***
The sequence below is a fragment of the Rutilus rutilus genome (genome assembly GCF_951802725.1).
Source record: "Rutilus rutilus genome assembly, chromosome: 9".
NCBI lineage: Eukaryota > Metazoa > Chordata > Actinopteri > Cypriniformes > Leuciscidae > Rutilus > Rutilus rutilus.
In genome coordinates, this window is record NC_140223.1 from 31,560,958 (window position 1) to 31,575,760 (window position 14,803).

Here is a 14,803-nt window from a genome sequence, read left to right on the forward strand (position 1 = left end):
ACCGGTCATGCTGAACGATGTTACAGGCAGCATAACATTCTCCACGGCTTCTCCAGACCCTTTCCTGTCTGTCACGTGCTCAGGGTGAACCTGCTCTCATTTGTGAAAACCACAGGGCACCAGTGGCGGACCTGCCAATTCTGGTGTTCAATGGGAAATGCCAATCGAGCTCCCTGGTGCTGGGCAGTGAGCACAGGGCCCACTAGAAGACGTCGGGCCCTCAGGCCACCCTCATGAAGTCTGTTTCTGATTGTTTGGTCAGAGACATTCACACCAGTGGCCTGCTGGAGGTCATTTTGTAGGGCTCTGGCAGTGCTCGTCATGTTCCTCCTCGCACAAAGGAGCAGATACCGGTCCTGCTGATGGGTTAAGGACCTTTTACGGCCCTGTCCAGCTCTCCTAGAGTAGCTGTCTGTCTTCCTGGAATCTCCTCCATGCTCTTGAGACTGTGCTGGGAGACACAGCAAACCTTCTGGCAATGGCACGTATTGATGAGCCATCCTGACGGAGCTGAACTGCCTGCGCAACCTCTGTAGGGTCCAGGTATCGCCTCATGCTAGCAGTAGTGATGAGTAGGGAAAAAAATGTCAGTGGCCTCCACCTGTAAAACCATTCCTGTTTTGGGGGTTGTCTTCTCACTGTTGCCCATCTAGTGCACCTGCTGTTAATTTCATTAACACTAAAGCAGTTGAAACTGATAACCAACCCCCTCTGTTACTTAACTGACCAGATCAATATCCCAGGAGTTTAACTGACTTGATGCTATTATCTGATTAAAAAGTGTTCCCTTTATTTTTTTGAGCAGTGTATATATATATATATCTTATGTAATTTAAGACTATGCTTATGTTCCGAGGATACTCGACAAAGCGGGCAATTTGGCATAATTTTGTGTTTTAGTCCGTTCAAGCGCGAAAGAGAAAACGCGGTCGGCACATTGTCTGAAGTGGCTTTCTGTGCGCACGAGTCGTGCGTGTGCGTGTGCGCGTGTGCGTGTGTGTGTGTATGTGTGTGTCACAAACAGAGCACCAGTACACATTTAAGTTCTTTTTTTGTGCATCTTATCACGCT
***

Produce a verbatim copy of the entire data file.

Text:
The sequence below is a fragment of the Rutilus rutilus genome (genome assembly GCF_951802725.1).
Source record: "Rutilus rutilus genome assembly, chromosome: 9".
NCBI lineage: Eukaryota > Metazoa > Chordata > Actinopteri > Cypriniformes > Leuciscidae > Rutilus > Rutilus rutilus.
In genome coordinates, this window is record NC_140223.1 from 31,560,958 (window position 1) to 31,575,760 (window position 14,803).

Here is a 14,803-nt window from a genome sequence, read left to right on the forward strand (position 1 = left end):
ACCGGTCATGCTGAACGATGTTACAGGCAGCATAACATTCTCCACGGCTTCTCCAGACCCTTTCCTGTCTGTCACGTGCTCAGGGTGAACCTGCTCTCATTTGTGAAAACCACAGGGCACCAGTGGCGGACCTGCCAATTCTGGTGTTCAATGGGAAATGCCAATCGAGCTCCCTGGTGCTGGGCAGTGAGCACAGGGCCCACTAGAAGACGTCGGGCCCTCAGGCCACCCTCATGAAGTCTGTTTCTGATTGTTTGGTCAGAGACATTCACACCAGTGGCCTGCTGGAGGTCATTTTGTAGGGCTCTGGCAGTGCTCGTCATGTTCCTCCTCGCACAAAGGAGCAGATACCGGTCCTGCTGATGGGTTAAGGACCTTTTACGGCCCTGTCCAGCTCTCCTAGAGTAGCTGTCTGTCTTCCTGGAATCTCCTCCATGCTCTTGAGACTGTGCTGGGAGACACAGCAAACCTTCTGGCAATGGCACGTATTGATGAGCCATCCTGACGGAGCTGAACTGCCTGCGCAACCTCTGTAGGGTCCAGGTATCGCCTCATGCTAGCAGTAGTGATGAGTAGGGAAAAAAATGTCAGTGGCCTCCACCTGTAAAACCATTCCTGTTTTGGGGGTTGTCTTCTCACTGTTGCCCATCTAGTGCACCTGCTGTTAATTTCATTAACACTAAAGCAGTTGAAACTGATAACCAACCCCCTCTGTTACTTAACTGACCAGATCAATATCCCAGGAGTTTAACTGACTTGATGCTATTATCTGATTAAAAAGTGTTCCCTTTATTTTTTTGAGCAGTGTATATATATATATATCTTATGTAATTTAAGACTATGCTTATGTTCCGAGGATACTCGACAAAGCGGGCAATTTGGCATAATTTTGTGTTTTAGTCCGTTCAAGCGCGAAAGAGAAAACGCGGTCGGCACATTGTCTGAAGTGGCTTTCTGTGCGCACGAGTCGTGCGTGTGCGTGTGCGCGTGTGCGTGTGTGTGTGTATGTGTGTGTCACAAACAGAGCACCAGTACACATTTAAGTTCTTTTTTTGTGCATCTTATCACGCT